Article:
However, if the GOP nominates a businessman who is a political rookie for President, it won't be the first time. In 1940, the GOP thought a businessman who never held elective office, Wendell Willkie, was the best choice for President and gave him the nomination.
(Image by Wendell Willkie Presidential Campaign Poster, 1940, photo by F.A. Russo. Photo from Wikimedia. Photo in public domain.) Details DMCA
Like Trump, Willkie criticized policies of the existing Democratic administration that he thought were anti-business. That's because, like Trump, he came from a corporate background. Willkie was a lawyer first for the Firestone Tire and Rubber Company in Ohio, and then he moved on to New York to make his fortune, as Trump would decades later. In Willkie's case, the Commonwealth and Southern Corporation of New York, a power company, made him wealthy.
Also like Trump, Willkie flirted with Democratic politics before becoming a Republican. Willkie was active in Democratic politics and contributed money to Franklin D. Roosevelt's first Presidential campaign in 1932, just as Trump contributed money to Democratic campaigns before becoming a Republican.
Willkie went from businessman to Presidential contender the same way Trump did--by becoming a media star. Willkie became a national figure by appearing on the popular 'Town Hall' radio program, which was broadcast across the U.S.A. Like Trump, he was a multimedia expert, and he obtained the backing of the publishers of some of the top print publications in the country--the New York Herald Tribune, the Scripps-Howard newspapers, and Look magazine.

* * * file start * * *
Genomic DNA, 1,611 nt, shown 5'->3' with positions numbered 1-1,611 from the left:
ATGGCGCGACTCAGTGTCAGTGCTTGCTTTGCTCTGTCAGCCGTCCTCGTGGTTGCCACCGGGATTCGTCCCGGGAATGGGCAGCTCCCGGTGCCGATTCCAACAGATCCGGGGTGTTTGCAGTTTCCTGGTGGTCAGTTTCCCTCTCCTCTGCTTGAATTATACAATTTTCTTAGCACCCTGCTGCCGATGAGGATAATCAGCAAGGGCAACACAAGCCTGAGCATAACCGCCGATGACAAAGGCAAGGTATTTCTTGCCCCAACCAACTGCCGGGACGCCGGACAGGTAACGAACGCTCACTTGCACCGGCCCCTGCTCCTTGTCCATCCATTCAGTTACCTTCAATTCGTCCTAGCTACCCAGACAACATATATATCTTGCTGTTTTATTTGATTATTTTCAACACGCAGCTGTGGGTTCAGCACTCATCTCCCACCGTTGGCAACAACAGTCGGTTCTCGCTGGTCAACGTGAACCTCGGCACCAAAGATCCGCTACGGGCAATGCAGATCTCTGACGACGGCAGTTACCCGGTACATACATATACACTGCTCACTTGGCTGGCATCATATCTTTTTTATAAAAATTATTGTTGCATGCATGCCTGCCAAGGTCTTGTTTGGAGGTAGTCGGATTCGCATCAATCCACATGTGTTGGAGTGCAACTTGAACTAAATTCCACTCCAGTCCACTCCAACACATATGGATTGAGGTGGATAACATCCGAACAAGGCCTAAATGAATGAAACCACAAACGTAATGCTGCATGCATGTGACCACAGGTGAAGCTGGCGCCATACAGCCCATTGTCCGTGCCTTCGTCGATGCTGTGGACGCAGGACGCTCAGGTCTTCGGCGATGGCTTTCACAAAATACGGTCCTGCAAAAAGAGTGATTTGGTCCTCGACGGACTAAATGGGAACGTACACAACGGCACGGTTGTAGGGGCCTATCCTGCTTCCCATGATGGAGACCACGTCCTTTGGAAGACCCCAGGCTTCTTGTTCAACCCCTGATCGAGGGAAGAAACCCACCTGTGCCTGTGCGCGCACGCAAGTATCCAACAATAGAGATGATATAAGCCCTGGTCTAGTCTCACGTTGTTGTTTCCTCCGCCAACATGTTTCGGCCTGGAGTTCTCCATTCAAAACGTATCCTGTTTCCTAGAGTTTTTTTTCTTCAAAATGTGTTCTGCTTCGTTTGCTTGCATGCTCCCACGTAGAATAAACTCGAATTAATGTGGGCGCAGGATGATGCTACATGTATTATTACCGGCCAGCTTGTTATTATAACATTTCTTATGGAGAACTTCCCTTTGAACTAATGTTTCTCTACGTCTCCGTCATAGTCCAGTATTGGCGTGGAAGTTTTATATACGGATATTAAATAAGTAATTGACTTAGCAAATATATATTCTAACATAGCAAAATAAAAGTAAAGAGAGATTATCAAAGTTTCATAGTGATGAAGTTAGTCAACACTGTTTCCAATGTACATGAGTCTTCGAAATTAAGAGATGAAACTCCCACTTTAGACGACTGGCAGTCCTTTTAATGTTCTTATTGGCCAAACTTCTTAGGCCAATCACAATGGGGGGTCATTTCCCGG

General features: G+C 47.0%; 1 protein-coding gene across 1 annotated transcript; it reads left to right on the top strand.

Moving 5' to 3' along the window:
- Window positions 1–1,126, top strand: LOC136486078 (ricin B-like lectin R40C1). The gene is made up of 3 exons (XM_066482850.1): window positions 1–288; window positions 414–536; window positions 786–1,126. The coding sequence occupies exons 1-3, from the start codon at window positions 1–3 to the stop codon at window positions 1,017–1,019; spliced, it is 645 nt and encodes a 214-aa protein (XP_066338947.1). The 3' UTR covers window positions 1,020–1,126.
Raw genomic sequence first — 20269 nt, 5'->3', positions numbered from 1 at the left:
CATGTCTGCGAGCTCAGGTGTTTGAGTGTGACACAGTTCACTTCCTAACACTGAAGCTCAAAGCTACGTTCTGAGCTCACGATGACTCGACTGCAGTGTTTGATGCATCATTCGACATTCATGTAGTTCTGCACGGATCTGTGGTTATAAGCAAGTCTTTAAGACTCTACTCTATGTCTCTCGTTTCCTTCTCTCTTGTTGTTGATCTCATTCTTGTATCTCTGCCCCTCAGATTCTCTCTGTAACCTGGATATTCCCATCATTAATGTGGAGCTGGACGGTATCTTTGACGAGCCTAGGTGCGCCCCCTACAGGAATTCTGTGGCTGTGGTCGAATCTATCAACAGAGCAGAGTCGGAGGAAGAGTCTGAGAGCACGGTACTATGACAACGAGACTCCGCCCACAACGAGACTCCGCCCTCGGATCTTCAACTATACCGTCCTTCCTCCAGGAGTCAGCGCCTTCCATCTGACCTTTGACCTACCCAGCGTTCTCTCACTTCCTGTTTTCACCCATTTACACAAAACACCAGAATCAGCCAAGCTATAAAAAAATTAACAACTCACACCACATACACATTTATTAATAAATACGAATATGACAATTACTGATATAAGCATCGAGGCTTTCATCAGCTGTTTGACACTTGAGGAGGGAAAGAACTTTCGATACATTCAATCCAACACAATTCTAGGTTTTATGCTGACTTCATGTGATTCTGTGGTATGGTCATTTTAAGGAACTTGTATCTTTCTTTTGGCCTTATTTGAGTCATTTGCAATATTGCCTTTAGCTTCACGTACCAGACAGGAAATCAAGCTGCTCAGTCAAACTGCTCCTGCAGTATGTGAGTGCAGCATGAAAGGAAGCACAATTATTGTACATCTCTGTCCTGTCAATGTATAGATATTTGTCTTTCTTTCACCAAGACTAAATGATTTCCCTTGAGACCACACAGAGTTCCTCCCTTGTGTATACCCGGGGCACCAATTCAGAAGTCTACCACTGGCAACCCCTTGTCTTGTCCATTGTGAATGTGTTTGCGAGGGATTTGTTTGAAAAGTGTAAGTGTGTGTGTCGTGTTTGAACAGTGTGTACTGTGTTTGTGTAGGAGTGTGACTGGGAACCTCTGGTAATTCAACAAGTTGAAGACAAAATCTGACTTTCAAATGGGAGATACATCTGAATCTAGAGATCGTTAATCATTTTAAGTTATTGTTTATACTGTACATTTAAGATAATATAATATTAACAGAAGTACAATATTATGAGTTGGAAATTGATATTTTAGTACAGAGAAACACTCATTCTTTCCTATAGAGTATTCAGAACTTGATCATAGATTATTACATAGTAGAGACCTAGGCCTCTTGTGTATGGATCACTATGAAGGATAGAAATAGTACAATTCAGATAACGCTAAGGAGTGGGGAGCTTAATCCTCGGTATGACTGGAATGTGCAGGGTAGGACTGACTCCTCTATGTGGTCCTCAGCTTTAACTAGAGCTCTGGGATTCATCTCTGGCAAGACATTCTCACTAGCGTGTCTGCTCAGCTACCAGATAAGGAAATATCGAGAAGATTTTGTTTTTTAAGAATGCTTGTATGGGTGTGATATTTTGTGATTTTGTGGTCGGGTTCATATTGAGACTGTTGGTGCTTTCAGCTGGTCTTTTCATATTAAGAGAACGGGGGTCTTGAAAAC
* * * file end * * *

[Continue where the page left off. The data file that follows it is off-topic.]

Trump has his following of true believers, and so did Willkie. Willkie's supporters created a nationwide grassroots network, and that's happening with Trump now.
Like Trump, Willkie was polling in the high twenties in terms of percentage, and in a wide field and backed by average Joes instead of party bosses, he ended up with the nomination.
And how did the novice candidate do when he ran against Roosevelt for President in 1940? Better than any of the professional politicians who ran against Roosevelt in other Presidential elections. Willkie got over 22.3 million votes. In 1932, Herbert Hoover tallied only 15.7 million against FDR. In 1936, Alf Landon got 16.6 million against Roosevelt. And in 1944, Thomas Dewey tallied 22.1 million running against FDR.
Republicans have not been hesitant to run businessmen for the U.S. Senate and for Governorships. In Illinois, the Republican Governor, Bruce Rauner, is a businessman who never held political office before. People think the GOP won't nominate a businessman without a political background for the Presidency, but they've already done it with Willkie.
So don't think Donald Trump can't ride his business and media credentials to the Republican Presidential nomination. Willkie did it 75 years ago, so it's nothing new.
Learn more about the political strategies of successful candidates in Winning Political Campaigns: A Comprehensive Guide to Electoral Success, a how-to e-book providing information on everything a candidate, campaign worker, or activist needs to know to conduct a political race.